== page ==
Politics as a path – Feminist testimonies from Egypt

Mada Masr : Like most young men and women of my generation, my involvement in public affairs began with the January 25 revolution in 2011. It was for me the starting point for change and liberation. Perhaps one of the greatest moments of my life was the cheering and the realization that my voice can be heard and have an impact.

After previously working in the artistic field, since the revolution I sought to work and train in various human rights centers and organizations in an attempt to understand and comprehend what was happening around me. Through this work, I developed a gendered perspective toward human rights issues.

Toward the end of 2013, I moved to work with a prominent feminist group in the fields of empowerment, knowledge production and raising feminist awareness. I participated in the facilitation and implementation of some of its most important schools, such as the feminist school and the women political cadres school, both of which are dear to my heart. Through those two experiences in particular I found answers to a number of questions related to the right to movement, the right to choice, the nature of feminist solidarity and feminist consciousness, differentiation between our experience and that of others, the various reasons behind the women’s divergent decisions and the nature of challenges faces by different Egyptian women.

I also learned that the daily challenges and difficulties facing Egyptian women constitute a daily feminist struggle, and that for those young women to forge a space for themselves is a cruel and major struggle, and that getting involved in political activism does not only double women’s burden (reproductive and productive) but triples it (participation in the public space).

At present I am most interested in women’s participation in the political domain and how to build young women cadres inside the various legal organizations, such as parties and trade unions. I came to believe that feminism for me means social justice that I have been calling for since the beginning of the revolution. Justice in wages, social roles, laws, inheritance, public jobs and positions lies in the heart of feminist activism that set the ground by many feminists since the very beginning through writings or engagement in the public pace for the first time in 1919, or the development of clear feminist demands such as happened in 1923. At the time, women demanded equality between the sexes in education, granting women access to higher education, amendment of election laws to allow participation of women to vote, since it is unjust that women should submit to laws that they did not participate in drawing; in addition to laws that prohibit polygamy except for necessity and a law that obliges the husband to divorce his wife in court.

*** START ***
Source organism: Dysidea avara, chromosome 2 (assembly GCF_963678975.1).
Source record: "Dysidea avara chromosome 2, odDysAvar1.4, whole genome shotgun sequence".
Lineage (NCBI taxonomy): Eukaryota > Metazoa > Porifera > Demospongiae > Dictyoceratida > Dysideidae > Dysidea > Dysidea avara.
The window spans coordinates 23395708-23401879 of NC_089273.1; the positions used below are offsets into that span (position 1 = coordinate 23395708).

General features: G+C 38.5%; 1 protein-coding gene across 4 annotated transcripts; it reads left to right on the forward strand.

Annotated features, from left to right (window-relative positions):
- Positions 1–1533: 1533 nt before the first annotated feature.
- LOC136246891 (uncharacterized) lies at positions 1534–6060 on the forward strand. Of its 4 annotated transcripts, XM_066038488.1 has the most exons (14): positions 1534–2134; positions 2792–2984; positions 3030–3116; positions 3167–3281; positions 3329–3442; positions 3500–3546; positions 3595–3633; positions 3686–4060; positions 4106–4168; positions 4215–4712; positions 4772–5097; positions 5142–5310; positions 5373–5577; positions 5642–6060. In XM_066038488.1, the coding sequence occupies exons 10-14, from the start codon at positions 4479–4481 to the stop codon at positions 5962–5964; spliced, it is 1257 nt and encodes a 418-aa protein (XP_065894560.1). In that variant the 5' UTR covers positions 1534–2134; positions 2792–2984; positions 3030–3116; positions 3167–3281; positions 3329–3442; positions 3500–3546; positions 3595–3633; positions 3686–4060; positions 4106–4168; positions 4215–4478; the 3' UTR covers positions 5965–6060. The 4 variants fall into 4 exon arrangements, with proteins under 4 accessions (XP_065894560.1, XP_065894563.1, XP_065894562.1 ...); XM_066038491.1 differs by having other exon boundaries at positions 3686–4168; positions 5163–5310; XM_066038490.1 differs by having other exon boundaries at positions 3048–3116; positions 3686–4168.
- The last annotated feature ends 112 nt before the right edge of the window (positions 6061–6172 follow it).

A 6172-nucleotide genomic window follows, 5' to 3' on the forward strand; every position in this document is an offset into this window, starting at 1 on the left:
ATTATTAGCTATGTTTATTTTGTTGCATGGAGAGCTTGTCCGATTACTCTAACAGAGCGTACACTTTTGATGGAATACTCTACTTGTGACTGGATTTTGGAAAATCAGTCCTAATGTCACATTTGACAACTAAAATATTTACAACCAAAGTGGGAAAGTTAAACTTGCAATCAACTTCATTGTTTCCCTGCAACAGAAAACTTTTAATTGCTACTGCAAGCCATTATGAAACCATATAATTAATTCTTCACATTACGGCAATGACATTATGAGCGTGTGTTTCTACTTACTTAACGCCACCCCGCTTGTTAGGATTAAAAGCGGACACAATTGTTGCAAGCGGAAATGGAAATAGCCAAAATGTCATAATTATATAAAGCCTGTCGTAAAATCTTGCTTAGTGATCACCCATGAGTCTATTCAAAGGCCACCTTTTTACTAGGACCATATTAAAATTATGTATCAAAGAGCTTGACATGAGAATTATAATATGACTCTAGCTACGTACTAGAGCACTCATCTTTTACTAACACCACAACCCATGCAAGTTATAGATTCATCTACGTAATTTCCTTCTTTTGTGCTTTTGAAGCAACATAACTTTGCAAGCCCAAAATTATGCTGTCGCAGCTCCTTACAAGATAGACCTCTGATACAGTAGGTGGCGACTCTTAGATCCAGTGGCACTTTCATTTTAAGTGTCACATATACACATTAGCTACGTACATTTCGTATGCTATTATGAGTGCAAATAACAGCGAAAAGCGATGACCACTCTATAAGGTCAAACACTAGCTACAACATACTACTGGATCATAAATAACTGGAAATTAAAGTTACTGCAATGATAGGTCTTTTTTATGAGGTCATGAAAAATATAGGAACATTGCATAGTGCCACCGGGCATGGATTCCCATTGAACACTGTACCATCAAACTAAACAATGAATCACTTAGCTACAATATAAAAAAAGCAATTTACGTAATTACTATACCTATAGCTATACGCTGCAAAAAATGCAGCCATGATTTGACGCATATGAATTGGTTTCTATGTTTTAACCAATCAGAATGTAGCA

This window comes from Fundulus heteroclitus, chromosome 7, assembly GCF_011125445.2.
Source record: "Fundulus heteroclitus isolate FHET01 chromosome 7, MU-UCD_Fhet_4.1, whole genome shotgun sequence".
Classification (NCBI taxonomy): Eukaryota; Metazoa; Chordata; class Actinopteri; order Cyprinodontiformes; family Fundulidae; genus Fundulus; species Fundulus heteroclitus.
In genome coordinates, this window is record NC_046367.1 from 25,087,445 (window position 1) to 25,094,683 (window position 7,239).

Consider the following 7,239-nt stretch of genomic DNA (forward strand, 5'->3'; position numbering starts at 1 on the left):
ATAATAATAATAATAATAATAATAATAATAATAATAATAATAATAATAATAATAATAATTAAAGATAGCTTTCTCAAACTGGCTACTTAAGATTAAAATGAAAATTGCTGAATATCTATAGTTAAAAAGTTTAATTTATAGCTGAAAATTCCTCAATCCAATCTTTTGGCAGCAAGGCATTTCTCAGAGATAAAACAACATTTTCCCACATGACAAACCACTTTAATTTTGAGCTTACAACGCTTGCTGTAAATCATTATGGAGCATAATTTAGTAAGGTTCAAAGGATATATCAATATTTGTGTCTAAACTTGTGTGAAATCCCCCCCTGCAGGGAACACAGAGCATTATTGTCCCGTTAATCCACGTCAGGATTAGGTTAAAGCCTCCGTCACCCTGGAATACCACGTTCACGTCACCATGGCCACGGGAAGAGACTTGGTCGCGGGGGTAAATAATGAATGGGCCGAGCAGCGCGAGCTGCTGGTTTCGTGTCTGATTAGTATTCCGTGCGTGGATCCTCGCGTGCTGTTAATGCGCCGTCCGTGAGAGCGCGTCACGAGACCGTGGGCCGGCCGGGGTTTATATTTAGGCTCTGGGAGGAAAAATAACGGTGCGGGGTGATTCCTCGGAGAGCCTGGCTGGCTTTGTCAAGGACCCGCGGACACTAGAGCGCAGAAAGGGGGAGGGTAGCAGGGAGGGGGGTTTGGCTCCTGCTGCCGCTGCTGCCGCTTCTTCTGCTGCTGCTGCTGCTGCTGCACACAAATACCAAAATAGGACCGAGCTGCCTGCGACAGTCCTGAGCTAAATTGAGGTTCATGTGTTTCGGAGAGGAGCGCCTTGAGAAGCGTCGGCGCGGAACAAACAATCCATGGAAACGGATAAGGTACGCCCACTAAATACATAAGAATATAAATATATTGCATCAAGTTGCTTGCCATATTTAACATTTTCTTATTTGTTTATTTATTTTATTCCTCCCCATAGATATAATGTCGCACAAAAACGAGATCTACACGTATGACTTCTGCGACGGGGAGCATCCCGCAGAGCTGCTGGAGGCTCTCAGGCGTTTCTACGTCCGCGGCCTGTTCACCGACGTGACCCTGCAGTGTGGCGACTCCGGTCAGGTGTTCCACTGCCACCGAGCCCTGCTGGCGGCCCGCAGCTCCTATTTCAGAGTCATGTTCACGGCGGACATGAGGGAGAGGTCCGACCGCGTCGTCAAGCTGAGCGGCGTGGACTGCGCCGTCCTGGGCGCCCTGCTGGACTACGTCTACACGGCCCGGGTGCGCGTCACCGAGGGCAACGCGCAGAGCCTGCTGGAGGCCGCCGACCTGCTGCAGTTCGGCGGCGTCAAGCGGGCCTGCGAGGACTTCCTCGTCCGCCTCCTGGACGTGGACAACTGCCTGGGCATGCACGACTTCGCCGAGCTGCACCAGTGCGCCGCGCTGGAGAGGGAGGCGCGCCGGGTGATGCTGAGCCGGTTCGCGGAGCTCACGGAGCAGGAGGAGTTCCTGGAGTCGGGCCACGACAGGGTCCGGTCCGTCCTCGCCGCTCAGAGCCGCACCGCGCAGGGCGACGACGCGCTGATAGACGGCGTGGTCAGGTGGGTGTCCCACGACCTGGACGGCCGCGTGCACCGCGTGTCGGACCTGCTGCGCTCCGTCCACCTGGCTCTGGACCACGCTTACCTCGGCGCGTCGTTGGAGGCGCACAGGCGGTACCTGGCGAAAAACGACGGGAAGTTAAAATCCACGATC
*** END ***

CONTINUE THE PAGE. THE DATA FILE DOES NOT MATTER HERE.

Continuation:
Until this moment and despite the different generations and tools used by the Egyptian women’s movement, most of those past and current demands have not been fulfilled. However, despite some disappointments and frustrations, my belief continues that political activism is of a feminist nature and that the aim of involving women in politics is to realize a comprehensive social feminist agenda where women are not secondary citizens, only subjected to injustice and always expected to play only certain social roles.

To be able to propose an alternative political feminist vision that is negotiable with all stakeholders — society, state, judiciary and legislative — women have to be represented more widely in the public space and especially in the political space. A fair representation of women, whether in parliament, political positions and the various state institutions (judicial, executive and legislative) will not only promote their presence in larger numbers but will also provide a different perspective based on a different social and political experience, because the daily experiences of women differ from men. Even if the women are close to the state or not gender sensitive or do not hold a feminist vision, it is not necessarily a bad thing. State feminism, although disputed by some, has provided women with privileges regarding, for example, the amendment of the nationality law and those of the personal status law, or the presence of a woman like ambassador Mervat Eltallawy on the head of the national council for women and her role in the constitutional amendments and those of the Penal Code, as well as the struggle of women to access judicial positions.

I also believe that politics in Egypt should be of a reformist character; even if the proposals are progressive, they should be submitted the state’s reformist tools whether through negotiation or through forming temporary or permanent coalitions, putting forward alternatives and visions from a feminist perspective to ensure greater gains for women.

It is therefore that I always envision my work as participating in educating young women cadres in the various Egyptian democratic parties, who are aware of women’s problems and challenges, believe in women’s solidarity, and be able to propose and negotiate a political agenda from a different political perspective and affiliation. This I consider the biggest project of my life, which I decided to pursue and consider my path, no matter whom I am working with.

Kheloud Gomaa

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